Years later, I remembered that conversation, and smiled.  He was right.  I was a a different way.


My mother used to work in the healing arts.  She studied and practiced alternative medicine before it became as mainstream as it is now.  (You can thank her for playing a role in why you have these things so readily available to you.  It wasn't easy, because the medical field was pushing back.  They are still pushing back, to a certain extent.)  For a time, she worked in a clinic that was healing people of major illnesses, through diet and herbs, and natural medicines.  After she left the clinic, she began doing massage therapy.  She can be proud of her life of service, for I know she healed and touched many who were at the brink of death, with her healing arts being their last resort. 

In fact, when I came up against a life threatening condition of my own, it was her I myself turned to.  Her, I trusted.  We may have had our issues, but my faith in her knowledge had me literally putting my life into her capable hands where the care for the body was concerned.  I obeyed and did everything she told me.  I believed in her, and honored the work she did.

But something happened...something began to change.  Her focus began to shift, ever so subtly.  In fact, it is only now that I can see what happened...because I fell into the same trap.  To this day, I don't think she looks at those she saved, or all those grateful hearts she touched, but instead, looks at those she didn't.  Or, more accurately put...those who refused. 

I think it boggles the mind of a healer.  Creates some sort of shock.  For truly, it goes against nature.  Everything in nature responds to healing.  Wants to get back to it's natural way of being.  Hell, at the very least, even recognizes, instinctively, what it's natural way is

That bird I saved years ago wanted to fly again.  I knew he did.  He knew his wing was broken, knew that something was broken, and worked with me to heal himself.  I think he knew I wanted what he fly again.  To be in his natural environment.  He heard the call, the song of his feathered friends, and longed to go back to them, be a part of them again.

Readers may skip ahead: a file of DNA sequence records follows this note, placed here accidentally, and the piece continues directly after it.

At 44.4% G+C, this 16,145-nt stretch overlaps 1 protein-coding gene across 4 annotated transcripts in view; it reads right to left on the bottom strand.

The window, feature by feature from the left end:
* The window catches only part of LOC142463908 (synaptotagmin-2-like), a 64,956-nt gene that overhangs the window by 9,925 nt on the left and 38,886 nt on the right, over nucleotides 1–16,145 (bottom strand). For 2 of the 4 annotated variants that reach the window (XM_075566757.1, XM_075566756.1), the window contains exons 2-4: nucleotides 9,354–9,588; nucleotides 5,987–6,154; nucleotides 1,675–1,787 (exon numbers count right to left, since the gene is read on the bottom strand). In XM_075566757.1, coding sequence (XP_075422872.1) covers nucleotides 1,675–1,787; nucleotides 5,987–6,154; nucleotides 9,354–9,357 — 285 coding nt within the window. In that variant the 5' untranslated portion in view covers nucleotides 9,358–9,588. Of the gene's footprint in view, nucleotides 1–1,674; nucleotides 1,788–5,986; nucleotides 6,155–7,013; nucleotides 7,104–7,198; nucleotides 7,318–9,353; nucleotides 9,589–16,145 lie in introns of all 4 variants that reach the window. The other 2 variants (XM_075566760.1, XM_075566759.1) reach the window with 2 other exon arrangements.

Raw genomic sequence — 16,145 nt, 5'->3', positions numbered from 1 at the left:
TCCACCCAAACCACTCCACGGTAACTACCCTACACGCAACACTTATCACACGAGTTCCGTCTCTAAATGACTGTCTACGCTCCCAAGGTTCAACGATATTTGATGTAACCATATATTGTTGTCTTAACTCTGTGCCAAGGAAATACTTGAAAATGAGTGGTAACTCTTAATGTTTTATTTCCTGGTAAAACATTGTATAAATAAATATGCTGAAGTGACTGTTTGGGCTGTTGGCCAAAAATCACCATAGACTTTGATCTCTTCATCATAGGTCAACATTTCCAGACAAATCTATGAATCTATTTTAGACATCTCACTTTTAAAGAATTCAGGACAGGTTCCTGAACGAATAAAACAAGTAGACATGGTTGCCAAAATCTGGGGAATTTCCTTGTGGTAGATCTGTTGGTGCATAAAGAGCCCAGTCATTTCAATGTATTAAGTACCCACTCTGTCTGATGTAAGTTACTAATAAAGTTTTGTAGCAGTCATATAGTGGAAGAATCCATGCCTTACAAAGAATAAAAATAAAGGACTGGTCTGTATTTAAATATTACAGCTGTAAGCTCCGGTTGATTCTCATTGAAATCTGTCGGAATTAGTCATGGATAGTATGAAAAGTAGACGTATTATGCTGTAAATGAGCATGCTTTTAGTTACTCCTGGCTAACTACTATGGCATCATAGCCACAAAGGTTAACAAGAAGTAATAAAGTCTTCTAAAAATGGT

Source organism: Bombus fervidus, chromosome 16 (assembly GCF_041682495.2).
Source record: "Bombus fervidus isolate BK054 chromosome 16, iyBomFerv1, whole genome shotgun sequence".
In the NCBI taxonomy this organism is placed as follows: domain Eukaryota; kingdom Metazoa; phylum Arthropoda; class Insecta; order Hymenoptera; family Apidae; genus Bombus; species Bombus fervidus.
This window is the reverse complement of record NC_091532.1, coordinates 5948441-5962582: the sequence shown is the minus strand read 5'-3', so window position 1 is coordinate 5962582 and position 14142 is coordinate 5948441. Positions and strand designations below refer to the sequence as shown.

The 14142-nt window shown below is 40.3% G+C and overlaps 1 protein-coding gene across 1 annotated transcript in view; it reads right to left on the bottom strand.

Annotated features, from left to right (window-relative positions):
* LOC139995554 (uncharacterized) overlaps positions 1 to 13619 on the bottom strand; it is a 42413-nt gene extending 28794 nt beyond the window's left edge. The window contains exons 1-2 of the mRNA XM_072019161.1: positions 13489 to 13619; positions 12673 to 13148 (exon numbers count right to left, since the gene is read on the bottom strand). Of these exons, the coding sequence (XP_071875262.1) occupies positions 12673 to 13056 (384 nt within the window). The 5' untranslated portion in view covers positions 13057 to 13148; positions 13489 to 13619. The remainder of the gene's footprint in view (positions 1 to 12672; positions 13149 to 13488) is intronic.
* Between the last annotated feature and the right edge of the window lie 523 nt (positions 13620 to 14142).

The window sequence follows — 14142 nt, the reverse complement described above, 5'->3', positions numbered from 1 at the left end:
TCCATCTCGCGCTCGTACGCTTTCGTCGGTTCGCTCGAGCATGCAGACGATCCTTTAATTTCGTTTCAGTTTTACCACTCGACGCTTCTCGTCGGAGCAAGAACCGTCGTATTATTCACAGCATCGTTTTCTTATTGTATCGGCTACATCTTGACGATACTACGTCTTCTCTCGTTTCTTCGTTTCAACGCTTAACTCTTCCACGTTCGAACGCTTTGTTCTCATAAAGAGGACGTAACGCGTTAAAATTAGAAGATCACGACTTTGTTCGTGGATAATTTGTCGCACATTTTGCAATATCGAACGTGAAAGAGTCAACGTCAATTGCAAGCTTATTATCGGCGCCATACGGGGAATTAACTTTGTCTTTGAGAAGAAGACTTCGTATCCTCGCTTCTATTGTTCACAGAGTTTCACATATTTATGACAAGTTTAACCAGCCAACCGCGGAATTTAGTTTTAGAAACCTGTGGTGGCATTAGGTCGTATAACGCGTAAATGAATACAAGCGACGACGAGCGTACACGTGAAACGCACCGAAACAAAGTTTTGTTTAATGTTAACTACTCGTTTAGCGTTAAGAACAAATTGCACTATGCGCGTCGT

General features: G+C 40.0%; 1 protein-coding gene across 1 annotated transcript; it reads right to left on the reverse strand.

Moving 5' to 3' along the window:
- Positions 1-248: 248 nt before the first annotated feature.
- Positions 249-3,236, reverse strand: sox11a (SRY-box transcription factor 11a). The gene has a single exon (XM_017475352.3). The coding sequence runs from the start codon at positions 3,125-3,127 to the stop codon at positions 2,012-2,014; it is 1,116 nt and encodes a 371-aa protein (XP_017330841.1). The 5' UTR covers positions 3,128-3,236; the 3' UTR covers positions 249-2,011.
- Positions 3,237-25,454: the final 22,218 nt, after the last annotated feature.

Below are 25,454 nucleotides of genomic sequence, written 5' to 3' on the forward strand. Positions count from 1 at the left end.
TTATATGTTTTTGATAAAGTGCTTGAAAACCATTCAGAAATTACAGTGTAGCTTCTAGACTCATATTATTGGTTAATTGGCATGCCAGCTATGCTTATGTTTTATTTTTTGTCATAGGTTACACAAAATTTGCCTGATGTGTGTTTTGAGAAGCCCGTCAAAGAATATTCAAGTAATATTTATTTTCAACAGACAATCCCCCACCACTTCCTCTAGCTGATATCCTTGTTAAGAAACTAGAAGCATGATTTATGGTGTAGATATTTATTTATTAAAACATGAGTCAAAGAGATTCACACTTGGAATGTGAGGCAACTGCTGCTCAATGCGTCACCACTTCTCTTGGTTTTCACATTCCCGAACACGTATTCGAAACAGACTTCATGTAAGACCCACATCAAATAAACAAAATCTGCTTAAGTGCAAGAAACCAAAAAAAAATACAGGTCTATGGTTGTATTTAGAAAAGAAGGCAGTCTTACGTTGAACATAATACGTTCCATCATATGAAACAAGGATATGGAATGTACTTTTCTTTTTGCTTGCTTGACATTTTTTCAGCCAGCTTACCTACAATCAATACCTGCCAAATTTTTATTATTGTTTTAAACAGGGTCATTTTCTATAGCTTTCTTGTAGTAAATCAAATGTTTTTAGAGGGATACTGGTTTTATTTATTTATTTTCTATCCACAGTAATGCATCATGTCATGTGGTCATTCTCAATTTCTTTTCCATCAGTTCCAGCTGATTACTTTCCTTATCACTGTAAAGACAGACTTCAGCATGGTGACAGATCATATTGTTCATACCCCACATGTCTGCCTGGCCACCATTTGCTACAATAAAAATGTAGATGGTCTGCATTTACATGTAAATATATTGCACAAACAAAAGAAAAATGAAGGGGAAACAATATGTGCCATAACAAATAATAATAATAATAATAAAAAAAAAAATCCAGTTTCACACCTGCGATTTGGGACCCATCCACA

That bird didn't hold tightly to his broken wing, defending the wound, making himself right about how he couldn't fly anymore.  Bless his heart, he just kept tryin'!  He never gave up.  He got tired, weary from the work, but I didn't feel him ever give up.  He never quit until he flew again.  And he wouldn't have flown again without me.  He had help, and received it. 

But humans...How could someone not want to be healed?  What was that in them that resisted, refused, and rebelled against healing?  How could they not want to go back to what is natural? 

That wall.  It is that wall my mother and I bumped up against...again and again.  That resistant thing that will not forgive.  That prideful thing that will refuse help.  That refuses to see, or even admit they even need help, because needing help is seen as weak. 

We get nowhere without help.  I would be nowhere without help.  All those people that my mother helped heal would not be anywhere without help. 

That disappointment was directed right at mankind.  Because this is what I saw...a difference.  Even an indifference.  And my heart didn't know what to do with what I saw.  My mind didn't know how to reconcile such a discordance with nature.  Man could choose...and wasn't. 


The bird wanted to fly again.  Humans did not want to rise again, choosing again and again to hold onto their wounds, under their own free will.  That was the supreme difference.  Simply...unwillingness.